Parco Archeologico Storico Naturale delle Chiese Rupestri del Materano
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Protected Area

Identity Card

  • Chiese Rupestri del Materano (della Murgia Materana) Archaeological Park:
    • Land Surface Area (ha): 10.856,00
    • Regions: Basilicata
    • Provinces: Matera
    • Municipalities: Matera, Montescaglioso
    • Establishment Measures: LR 11 3/04/1990
    • PA Official List: EUAP0419
  • Further managed Protected Areas:
    • ZSC e ZPS Gravine di Matera

Park Authority (Italian text):
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The shepherds' trails

Discovering Murgia Materana Park

Without a doubt, one of the most spectacular rupestrian landscapes of Italy witnessing the ancient relationship between man and nature is situated in Basilicata, in Matera, at a few kilometers from the border with Apulia.
Parco Regionale Archeologico Storico Naturale delle Chiese Rupestri del Materano, also called Parco della Murgia Materana, is characterized by a soft rock consisting of deep fissures creating cliffs, ravines, caves, and gorges which have been used by man since prehistory. It lies in the districts between the roads S.S. 7, S.P. Matera-Ginosa-Montescaglioso, and S.S. 175.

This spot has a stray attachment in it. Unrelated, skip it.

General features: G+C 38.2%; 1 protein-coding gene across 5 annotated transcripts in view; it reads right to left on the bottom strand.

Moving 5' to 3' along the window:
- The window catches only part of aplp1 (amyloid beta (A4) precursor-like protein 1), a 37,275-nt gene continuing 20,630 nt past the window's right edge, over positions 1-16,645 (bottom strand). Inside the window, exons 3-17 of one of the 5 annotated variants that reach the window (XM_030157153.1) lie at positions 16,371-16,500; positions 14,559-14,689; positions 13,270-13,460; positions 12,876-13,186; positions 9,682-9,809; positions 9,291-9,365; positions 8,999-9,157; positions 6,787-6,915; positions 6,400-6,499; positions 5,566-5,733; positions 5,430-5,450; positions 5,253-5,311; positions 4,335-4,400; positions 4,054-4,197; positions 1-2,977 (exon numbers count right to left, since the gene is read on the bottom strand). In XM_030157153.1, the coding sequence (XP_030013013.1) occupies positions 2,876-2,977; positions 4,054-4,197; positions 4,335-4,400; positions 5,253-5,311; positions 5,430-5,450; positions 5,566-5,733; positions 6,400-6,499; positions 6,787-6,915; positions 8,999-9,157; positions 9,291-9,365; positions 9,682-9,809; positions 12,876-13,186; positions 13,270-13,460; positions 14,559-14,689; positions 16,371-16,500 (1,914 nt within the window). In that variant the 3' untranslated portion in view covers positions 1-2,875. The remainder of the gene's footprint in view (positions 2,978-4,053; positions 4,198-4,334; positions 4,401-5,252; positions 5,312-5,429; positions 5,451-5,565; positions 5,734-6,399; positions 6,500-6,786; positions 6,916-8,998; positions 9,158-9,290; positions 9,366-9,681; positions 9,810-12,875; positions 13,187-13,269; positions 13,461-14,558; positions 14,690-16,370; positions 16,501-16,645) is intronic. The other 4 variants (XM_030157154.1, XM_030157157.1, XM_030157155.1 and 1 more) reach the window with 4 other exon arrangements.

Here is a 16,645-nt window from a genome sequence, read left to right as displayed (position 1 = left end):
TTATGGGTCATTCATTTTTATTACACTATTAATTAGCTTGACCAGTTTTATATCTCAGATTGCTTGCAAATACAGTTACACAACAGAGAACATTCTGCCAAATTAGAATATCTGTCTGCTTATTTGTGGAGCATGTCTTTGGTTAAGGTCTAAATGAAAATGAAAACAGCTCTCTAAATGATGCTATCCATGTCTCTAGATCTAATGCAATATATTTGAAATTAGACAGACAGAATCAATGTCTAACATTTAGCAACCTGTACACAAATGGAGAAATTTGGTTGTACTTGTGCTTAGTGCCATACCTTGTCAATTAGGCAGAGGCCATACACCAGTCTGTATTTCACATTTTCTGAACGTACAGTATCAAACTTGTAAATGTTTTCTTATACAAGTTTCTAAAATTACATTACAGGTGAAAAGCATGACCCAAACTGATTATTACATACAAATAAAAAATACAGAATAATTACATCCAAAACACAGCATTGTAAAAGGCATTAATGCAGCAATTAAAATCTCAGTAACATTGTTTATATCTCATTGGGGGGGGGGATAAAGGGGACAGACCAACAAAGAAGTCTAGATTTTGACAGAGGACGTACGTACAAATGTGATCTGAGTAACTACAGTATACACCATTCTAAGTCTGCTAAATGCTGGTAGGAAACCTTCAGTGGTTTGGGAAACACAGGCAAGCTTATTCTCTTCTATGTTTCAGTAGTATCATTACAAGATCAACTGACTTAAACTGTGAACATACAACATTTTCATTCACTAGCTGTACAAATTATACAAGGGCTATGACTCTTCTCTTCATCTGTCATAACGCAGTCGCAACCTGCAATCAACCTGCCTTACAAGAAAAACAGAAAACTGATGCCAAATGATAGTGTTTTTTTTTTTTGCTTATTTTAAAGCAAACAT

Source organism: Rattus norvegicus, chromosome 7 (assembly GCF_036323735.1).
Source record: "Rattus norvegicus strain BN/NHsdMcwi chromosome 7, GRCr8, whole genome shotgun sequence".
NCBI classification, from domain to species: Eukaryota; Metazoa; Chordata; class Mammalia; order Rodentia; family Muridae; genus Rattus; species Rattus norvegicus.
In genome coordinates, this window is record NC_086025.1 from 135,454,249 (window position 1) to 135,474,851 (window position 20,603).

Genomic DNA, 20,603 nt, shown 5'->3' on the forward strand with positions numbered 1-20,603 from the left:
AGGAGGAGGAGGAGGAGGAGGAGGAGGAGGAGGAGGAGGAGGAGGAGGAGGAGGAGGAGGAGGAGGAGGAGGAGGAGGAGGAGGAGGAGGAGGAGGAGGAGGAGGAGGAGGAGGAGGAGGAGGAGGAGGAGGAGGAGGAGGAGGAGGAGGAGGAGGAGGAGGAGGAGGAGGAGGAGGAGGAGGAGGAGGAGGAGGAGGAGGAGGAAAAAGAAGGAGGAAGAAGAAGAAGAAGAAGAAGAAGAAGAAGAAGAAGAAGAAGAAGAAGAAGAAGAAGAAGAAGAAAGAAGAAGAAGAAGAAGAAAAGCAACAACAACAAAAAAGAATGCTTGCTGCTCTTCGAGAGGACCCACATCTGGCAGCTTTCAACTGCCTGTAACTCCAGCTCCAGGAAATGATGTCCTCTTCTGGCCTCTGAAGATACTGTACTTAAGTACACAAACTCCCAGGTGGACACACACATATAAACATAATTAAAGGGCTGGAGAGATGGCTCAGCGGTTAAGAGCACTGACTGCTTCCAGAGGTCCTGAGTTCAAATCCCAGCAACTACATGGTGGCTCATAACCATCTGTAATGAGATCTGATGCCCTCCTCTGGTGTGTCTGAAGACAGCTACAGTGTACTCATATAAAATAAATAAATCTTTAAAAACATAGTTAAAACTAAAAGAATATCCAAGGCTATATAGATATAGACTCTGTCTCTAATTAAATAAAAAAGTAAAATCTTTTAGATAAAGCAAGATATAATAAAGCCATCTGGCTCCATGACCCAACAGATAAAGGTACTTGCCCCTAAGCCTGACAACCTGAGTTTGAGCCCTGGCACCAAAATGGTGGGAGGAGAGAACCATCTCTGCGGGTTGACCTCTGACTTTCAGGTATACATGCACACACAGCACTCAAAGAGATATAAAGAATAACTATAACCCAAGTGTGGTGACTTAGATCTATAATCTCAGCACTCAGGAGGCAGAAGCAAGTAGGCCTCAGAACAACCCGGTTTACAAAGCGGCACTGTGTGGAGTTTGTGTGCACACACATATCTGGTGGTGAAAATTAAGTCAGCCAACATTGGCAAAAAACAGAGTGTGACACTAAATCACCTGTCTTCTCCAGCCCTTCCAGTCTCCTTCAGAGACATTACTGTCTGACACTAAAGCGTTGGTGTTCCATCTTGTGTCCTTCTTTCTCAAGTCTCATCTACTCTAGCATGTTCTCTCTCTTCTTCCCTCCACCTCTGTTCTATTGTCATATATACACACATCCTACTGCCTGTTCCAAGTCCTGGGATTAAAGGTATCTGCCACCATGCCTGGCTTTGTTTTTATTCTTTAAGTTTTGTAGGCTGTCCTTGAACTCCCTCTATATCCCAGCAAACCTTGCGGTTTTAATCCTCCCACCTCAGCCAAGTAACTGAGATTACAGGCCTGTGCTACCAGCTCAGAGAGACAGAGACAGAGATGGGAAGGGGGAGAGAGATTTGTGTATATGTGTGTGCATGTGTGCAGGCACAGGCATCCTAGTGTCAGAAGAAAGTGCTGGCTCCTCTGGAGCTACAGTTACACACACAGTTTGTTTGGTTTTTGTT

(the following links lead to Italian texts)

Further information



The flora of Murgia Materana Regional Park includes 923 species, that is about one sixth of the regional flora: a considerable quantity for an area covering about 8,000 hectares.
One hundred rare and very rare species, among which several of Mediterranean-eastern origin, 61 new for the flora of Lucania, and 36 endemic and subendemic species, that is species with a rather limited distribution area.

Further information (Italian text)

Lesser Kestrel


The apparent harshness of the territory of Murgia Park conceals a natural environment which strikes for its beauty: an alternation of imposing rocky walls and gentle hills, deep gorges and fresh swamps in a continuity which is always surprising.
Between the garigue and the Mediterranean maquis, in the residual woods of Downy oak and Macedonian oak, besides an interesting flora, also a rich and picturesque fauna can be found.

Further information (Italian text)

Matera and Murgia Materana Park
Matera and Murgia Materana Park

Man and Territory

Man has inhabited the territory of Murgia since prehistoric times, with settlements dating back to the Paleolithic period (Bats Cave) and to the Neolithic period (Murgecchia, Murgia Timone, and Trasanello villages). Several evidences of these stages are preserved in the National Museum "Domenico Ridola" in Matera, while evidences of the Greek period (8th-7th century BC) and Roman period (from the 3rd century BC) are more frequent on the side of Montescaglioso.
Probably during these centuries the territory of Murgia was inhabited by shepherds and herdsmen living in small villages obtained from the adaptation of small natural caves.

(the following links lead to Italian texts)

Further information

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